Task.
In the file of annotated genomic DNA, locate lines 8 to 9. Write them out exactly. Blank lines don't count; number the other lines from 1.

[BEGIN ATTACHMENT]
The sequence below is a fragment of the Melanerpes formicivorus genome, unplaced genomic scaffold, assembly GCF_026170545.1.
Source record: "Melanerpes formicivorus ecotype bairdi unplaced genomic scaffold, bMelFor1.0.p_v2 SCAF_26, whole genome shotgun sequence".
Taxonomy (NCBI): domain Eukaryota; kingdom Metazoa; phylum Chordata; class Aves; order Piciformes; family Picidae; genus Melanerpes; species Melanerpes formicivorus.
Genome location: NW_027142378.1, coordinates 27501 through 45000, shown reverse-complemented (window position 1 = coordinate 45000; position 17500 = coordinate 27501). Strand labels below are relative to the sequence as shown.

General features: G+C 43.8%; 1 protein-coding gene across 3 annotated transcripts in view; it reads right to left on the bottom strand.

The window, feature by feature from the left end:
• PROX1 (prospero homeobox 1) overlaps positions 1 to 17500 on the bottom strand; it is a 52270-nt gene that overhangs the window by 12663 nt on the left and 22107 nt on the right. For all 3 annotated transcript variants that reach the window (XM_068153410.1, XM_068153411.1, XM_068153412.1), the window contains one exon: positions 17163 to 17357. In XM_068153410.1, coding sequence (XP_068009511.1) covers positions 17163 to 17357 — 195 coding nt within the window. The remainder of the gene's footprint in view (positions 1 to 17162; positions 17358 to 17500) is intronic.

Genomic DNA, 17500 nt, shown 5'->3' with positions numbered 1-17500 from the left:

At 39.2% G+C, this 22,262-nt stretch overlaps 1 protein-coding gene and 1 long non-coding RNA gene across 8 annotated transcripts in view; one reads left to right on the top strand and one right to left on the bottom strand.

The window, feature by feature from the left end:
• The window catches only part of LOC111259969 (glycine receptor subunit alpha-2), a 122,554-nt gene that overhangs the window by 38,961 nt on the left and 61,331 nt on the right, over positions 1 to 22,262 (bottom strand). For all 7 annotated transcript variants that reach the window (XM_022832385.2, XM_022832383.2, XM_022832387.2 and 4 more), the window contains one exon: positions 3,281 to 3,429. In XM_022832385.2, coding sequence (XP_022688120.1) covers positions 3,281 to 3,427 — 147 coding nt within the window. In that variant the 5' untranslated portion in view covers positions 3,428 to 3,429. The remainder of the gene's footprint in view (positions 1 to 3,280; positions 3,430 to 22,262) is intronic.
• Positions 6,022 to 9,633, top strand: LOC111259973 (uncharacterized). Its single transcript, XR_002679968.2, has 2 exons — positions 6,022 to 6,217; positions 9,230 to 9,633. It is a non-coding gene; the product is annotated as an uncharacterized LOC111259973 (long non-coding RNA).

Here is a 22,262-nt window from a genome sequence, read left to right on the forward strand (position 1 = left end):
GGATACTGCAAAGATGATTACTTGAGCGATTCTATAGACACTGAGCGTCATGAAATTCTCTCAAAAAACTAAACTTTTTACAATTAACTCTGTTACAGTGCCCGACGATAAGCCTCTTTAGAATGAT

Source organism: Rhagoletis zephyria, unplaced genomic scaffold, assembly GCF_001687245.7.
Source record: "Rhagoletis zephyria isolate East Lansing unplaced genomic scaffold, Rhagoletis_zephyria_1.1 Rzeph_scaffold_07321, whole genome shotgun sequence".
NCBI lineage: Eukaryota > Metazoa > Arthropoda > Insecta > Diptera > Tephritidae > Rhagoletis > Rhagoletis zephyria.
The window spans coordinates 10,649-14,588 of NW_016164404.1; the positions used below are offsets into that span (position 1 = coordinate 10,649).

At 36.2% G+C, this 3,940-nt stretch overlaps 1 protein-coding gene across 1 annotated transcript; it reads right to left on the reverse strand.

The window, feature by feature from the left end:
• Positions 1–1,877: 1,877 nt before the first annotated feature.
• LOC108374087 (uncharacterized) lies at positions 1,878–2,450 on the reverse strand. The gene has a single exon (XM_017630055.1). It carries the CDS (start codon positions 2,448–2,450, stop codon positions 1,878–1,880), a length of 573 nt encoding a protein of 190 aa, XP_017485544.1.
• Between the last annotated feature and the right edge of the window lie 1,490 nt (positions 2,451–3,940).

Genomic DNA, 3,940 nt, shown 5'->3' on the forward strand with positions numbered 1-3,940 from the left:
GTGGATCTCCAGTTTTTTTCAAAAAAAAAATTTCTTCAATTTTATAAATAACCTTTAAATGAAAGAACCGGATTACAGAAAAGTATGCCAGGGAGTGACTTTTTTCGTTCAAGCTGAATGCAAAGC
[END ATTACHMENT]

Genomic DNA, 17500 nt, shown 5'->3' with positions numbered 1-17500 from the left:

At 39.2% G+C, this 22,262-nt stretch overlaps 1 protein-coding gene and 1 long non-coding RNA gene across 8 annotated transcripts in view; one reads left to right on the top strand and one right to left on the bottom strand.